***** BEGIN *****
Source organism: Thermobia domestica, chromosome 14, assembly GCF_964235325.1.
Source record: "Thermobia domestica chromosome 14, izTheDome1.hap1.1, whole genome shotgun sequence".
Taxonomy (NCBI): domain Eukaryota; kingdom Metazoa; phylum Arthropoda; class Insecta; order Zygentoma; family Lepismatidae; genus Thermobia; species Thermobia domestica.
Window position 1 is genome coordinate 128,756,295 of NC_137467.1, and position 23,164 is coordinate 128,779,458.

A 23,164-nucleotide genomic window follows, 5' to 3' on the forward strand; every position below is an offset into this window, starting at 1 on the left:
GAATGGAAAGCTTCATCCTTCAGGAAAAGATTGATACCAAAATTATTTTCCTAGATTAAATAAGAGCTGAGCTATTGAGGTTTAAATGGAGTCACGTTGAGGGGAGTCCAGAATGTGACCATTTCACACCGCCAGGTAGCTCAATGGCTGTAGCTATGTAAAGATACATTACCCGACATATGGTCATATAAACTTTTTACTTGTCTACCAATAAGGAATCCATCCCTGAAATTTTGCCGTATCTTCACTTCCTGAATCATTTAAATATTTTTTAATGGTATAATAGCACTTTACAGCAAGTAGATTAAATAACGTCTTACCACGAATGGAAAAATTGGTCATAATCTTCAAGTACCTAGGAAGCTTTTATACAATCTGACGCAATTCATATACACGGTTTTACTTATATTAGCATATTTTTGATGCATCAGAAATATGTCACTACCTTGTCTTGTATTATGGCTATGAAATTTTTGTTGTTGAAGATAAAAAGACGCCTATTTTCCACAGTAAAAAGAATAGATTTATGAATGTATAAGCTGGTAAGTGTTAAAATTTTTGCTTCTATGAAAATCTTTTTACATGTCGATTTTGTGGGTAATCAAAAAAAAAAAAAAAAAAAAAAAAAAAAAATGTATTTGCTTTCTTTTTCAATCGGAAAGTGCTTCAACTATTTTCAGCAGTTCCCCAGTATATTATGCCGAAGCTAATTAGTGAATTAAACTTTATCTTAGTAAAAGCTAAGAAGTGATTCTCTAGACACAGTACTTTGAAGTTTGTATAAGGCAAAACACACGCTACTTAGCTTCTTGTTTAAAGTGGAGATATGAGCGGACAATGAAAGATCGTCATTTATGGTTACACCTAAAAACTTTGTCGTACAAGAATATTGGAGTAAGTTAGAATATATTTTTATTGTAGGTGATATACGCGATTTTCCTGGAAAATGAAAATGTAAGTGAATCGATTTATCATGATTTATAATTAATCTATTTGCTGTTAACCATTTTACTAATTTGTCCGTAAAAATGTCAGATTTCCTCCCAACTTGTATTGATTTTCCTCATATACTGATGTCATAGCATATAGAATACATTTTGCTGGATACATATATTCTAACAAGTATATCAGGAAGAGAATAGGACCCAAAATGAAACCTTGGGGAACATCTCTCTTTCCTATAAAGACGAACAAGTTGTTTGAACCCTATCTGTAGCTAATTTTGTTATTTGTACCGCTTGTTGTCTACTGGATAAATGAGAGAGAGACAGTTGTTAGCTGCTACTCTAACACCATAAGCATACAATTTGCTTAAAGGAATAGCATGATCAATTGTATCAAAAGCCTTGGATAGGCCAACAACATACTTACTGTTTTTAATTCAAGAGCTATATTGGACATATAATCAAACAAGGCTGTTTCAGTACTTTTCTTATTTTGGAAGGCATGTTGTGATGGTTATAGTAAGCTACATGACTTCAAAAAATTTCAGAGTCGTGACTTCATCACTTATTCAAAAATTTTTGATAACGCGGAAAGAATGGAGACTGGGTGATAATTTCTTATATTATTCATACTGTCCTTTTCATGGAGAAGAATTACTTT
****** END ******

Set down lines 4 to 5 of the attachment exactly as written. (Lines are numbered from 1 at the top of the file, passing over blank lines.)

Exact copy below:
Window position 1 is genome coordinate 128,756,295 of NC_137467.1, and position 23,164 is coordinate 128,779,458.

A 23,164-nucleotide genomic window follows, 5' to 3' on the forward strand; every position below is an offset into this window, starting at 1 on the left: